The approach emphasizes the need to support ecosystems and ecosystem services important to people by addressing the future capacity of these ecosystems to adapt to rapid climate change -- rather than by responding only to what’s vulnerable now.
Steps in the RACER assessment
1. Map important features
First, we use the best available, most current data to map land or sea features -- like mountains, wetlands, polynyas and river deltas -- that have:
- High productivity: exceptional growth of vegetation and animals
- High diversity: varieties of living things and habitats
The characteristics of these features, such as the terrain of mountains or the outflow at river mouths, act as drivers of ecological vitality.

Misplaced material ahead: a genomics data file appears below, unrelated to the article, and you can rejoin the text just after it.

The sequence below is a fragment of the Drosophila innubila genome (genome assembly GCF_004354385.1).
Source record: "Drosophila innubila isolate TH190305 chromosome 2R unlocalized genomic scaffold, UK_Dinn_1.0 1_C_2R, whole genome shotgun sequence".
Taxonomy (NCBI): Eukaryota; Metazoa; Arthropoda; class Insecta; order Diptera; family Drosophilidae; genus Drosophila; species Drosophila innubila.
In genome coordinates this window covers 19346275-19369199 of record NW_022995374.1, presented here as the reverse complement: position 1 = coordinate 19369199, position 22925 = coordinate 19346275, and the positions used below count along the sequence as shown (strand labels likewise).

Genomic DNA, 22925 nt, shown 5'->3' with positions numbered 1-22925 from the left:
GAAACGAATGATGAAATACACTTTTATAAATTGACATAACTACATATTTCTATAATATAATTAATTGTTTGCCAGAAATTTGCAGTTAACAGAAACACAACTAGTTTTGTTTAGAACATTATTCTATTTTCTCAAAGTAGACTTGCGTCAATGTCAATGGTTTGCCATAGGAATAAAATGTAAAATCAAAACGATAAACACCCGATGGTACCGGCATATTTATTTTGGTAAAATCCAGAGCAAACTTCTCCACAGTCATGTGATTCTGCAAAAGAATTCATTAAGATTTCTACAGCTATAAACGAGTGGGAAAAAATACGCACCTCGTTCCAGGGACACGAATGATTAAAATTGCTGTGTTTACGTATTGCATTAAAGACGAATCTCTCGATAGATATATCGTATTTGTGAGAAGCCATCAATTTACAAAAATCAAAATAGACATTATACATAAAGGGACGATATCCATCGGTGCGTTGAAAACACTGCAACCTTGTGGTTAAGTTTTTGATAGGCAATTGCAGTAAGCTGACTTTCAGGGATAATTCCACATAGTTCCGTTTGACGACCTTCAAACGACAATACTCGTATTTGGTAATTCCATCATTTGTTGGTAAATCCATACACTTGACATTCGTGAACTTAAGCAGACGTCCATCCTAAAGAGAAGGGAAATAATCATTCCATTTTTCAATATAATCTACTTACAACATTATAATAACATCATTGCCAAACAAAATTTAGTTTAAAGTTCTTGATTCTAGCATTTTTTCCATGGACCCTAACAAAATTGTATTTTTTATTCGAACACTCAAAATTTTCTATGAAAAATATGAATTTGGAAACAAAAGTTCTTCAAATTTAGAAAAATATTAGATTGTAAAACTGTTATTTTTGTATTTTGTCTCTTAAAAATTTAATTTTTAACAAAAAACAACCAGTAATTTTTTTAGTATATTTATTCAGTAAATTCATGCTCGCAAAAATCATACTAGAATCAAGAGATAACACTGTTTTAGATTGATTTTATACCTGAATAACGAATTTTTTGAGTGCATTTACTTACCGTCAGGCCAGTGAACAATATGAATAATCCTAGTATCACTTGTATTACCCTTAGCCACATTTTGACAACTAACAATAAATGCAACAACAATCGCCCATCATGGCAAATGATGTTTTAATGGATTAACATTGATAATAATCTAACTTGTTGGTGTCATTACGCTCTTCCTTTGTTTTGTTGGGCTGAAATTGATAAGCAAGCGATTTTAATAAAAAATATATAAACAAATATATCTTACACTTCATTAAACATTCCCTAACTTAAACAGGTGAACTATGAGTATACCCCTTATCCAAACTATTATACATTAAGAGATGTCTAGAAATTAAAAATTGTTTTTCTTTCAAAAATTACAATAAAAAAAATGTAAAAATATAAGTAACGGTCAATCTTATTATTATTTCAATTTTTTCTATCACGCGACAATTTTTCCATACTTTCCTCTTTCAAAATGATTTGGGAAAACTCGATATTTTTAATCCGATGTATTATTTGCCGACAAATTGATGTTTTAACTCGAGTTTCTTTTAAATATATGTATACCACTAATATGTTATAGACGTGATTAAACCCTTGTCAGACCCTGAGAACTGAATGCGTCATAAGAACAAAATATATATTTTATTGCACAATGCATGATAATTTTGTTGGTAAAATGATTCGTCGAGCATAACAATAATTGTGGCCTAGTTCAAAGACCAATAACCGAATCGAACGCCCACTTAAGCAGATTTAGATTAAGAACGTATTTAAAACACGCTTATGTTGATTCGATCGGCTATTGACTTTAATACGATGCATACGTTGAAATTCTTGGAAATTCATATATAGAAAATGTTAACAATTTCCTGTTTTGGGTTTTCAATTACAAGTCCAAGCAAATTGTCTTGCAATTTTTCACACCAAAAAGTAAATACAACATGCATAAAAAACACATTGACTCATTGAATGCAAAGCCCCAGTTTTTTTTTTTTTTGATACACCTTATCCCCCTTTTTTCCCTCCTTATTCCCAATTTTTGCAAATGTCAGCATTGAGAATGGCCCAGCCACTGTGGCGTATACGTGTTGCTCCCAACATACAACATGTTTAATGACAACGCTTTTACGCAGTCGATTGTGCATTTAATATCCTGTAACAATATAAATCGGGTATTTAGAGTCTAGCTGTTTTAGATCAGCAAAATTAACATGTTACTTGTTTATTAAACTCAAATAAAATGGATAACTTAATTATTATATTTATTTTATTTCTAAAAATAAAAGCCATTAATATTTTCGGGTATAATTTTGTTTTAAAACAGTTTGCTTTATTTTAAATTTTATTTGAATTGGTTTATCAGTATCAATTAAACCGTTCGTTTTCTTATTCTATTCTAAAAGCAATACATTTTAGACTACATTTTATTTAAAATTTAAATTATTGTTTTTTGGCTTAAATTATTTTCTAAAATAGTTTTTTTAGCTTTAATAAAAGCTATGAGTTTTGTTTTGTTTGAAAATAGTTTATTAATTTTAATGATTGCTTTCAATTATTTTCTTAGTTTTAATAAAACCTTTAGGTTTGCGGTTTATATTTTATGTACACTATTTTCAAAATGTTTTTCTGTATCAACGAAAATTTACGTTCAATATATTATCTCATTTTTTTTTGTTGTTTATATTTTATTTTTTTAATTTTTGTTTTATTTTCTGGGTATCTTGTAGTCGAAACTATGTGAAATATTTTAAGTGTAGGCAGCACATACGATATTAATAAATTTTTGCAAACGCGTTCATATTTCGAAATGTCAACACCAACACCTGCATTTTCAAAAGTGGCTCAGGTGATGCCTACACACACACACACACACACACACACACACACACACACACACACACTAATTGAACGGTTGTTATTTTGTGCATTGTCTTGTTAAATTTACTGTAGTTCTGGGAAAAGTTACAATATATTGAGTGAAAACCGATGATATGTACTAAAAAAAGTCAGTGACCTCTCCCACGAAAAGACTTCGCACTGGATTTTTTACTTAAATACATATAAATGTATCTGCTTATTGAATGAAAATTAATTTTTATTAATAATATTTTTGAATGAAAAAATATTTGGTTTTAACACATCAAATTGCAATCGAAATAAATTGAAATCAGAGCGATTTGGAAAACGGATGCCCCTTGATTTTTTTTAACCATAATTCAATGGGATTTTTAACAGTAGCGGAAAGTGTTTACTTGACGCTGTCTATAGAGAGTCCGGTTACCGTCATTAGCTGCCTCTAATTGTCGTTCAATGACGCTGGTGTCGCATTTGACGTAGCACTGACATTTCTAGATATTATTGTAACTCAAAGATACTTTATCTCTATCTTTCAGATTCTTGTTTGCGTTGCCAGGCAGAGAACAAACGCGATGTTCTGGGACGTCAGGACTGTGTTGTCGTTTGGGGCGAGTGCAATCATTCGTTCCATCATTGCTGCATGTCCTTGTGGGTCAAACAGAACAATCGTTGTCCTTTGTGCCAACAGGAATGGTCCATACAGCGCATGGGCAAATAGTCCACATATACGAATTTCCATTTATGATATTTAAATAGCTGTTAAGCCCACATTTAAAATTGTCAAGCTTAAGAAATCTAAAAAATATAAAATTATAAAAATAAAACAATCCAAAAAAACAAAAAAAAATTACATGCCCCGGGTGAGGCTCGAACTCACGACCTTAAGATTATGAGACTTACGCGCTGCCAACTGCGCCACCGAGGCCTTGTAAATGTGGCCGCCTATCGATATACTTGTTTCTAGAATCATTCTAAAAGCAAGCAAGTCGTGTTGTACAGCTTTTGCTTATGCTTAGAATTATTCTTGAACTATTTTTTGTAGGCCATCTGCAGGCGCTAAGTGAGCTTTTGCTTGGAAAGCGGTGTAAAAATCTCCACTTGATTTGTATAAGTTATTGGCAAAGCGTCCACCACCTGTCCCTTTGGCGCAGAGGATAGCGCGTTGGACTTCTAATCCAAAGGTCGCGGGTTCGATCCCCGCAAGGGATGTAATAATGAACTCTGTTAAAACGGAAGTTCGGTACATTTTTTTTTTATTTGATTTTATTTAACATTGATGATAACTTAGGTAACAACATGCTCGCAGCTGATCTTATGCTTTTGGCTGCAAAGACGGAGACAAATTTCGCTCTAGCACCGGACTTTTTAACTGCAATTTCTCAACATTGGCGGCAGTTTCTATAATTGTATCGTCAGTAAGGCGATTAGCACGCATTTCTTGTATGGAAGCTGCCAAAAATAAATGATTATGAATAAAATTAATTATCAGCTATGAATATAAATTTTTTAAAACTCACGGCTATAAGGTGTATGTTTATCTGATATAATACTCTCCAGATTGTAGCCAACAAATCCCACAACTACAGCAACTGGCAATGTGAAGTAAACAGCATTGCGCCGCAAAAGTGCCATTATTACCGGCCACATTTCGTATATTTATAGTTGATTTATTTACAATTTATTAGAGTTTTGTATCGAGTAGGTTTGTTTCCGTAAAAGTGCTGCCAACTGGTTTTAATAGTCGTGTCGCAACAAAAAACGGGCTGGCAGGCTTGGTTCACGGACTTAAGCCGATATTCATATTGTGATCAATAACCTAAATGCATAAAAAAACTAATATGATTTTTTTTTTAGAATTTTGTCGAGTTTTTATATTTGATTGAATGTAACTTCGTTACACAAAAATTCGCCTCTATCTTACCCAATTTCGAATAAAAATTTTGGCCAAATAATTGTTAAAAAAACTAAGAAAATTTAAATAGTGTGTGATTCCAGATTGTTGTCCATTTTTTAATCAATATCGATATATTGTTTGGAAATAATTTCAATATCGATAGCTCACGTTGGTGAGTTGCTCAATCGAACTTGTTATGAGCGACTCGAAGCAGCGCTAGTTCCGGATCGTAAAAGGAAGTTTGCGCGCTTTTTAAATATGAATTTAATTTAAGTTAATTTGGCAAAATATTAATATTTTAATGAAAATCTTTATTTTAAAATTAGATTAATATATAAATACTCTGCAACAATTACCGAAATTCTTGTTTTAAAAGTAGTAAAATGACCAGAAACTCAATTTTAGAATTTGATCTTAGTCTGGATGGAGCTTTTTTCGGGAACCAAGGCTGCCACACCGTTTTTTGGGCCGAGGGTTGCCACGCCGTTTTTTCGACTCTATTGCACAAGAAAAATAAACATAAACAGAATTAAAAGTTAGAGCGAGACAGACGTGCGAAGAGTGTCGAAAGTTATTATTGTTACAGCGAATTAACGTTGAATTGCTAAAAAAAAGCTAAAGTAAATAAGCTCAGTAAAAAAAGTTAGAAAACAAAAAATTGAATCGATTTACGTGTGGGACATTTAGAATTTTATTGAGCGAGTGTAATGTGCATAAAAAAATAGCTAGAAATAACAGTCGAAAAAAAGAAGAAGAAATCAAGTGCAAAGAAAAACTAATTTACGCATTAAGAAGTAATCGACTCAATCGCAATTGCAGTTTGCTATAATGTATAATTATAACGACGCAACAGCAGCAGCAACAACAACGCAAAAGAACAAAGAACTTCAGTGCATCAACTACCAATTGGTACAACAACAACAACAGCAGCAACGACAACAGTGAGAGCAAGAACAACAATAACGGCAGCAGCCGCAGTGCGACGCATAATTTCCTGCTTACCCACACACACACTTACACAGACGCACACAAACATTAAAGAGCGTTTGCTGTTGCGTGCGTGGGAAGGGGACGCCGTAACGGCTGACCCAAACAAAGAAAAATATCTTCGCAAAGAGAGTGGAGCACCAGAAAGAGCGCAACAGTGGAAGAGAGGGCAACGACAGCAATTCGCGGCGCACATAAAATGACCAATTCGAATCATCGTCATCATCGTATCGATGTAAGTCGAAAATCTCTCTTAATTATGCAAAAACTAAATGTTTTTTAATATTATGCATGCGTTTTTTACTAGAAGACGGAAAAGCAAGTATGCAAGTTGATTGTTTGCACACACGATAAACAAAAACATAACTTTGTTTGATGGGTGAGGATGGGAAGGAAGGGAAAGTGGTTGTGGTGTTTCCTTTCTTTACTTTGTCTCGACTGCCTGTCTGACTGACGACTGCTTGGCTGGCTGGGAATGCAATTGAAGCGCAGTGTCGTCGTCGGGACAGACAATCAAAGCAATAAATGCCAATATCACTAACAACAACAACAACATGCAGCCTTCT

This vitality is a source of resilience for the ecosystems and ecosystem services of the wider regions.
2. Assess resilience
Next, we test whether these key features will continue as sources of region-wide resilience, despite predicted climate-related changes to temperature, rain and snowfall, sea ice, and other environmental factors important to living systems.
The relationship between these changing climate variables and the drivers of ecological vitality is the foundation for RACER’s forecasts of ecosystem resilience to 2100.
Turning knowledge to action
RACER’s ecosystem-based method equips resource managers and conservationists with new management targets:
- Conserving the geographic, climatic, and ecological characteristics that drive ecosystem functioning
- Minimising environmental disturbance to places that are - and will be for the remainder of this century - sources of ecosystem resilience in the Arctic.
Identifying the sources of resilience for region-wide arctic ecosystems and nurturing them into the future may be the best hope for survival for the Arctic’s unique identity - including its habitats, plants, animals and the ecological services that northern people and cultures depend upon.